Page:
Royal Flying Corps
R. P. HEMPHILL SEC. LIEUT LEINSTER REGT. AND ROYAL FLYING CORPS. BORN 17 MARCH 1894 – DIED 24TH MARCH 1917.
Born on St Patrick's Day, 1894, Son of the Rev. Samuel and Flora Margaret Hemphill, of Drumbeg Rectory, Dunmurry, Co. Antrim. Born at Birr, King's County. Richard joined Campbell in 1909 where he was a member of the OTC, later becoming a medical student at Trinity College, Dublin.
He was an active member of the Student Volunteer Missionary Union, serving on the Irish Committee, and in April, 1914, volunteered for missionary work, being Superintendent of Fishamble Street Mission, Dublin.
Richard was gazetted 2nd Lieutenant, 6th Battalion, Leinster Regiment, 10 December, 1914; he served with the Expeditionary Force in France and Flanders from 19th May to November, 1915, being attached to the 1st Battalion, Leinster Regiment; and with the Salonika Army from Nov, 1915, when he was a Machine Gun Officer and for a short time in command of a Company. He became attached to the RFC in Egypt in Feb, 1917, and was accidentally killed at Heliopolis, Cairo 24 March following, by falling out of his airplane. He is buried in old Cairo Cemetery (No 203, Section, F).
Lieutenant-Col, H. W. Weldon, 1st Battalion, The Leinster Regiment, now (1918) commanding 4th Battalion, Royal Berkshire Regiment., wrote: "For nearly a year he was under me - during 1915 - when I was Adjutant, and for a short time his Company Commander, and I can honestly say I never knew a more conscientious, capable or pluckier soldier. He was loved by his men, and had he been spared, I feel sure he would have made a great name for himself, if opportunity occurred. I think he was one of the nicest boys I ever met, and one I shall never forget."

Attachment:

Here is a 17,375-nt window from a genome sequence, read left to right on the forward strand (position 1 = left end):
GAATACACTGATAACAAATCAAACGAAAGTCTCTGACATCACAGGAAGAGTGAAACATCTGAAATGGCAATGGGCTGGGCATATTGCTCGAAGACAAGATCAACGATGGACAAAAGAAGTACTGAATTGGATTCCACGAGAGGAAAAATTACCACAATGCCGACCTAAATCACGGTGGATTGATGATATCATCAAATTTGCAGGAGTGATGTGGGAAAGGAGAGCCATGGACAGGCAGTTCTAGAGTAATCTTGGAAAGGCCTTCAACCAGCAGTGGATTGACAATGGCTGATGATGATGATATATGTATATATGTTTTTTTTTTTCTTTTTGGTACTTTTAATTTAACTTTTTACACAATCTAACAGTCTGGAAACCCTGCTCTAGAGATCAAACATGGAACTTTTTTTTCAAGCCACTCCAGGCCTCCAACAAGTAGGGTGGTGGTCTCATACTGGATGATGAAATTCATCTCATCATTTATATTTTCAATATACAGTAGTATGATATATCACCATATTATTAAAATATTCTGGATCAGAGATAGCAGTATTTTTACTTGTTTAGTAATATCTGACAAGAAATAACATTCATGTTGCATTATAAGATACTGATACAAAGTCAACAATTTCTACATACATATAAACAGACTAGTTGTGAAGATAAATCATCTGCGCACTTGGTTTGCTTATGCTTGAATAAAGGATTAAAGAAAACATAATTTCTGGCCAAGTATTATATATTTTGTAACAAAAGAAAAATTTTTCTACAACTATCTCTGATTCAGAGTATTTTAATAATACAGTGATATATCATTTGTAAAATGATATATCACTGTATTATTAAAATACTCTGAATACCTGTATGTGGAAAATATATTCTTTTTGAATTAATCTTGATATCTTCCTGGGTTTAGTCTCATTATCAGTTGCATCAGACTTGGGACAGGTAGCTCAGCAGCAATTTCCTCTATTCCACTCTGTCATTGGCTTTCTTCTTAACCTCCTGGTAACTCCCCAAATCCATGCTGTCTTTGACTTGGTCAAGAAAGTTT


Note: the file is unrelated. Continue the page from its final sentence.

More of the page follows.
Major T. R. A. Stannus, D.S.O., 6th Battalion, The Leinster Regiment (since died of wounds): "My recollections of your boy Pat are most vivid. He was a great favourite with us all, and was deservedly loved. His fine example stood out, and you have reason to be proud of your son. He was a fine man in every sense, and was, in addition, not afraid to conform to his high principals."
Capt. T. D. Murray, 1st Battalion, The Leinster Regiment., also wrote: "Your sorrow is shared by all of us out here. There was no one better liked in the Battalion."
He is buried at Cairo War Memorial Cemetery, Egypt, Grave F.203. The inscription on his grave reads "'Seek ye my face' my heart said unto Thee 'Thy face Lord I will seek.'"
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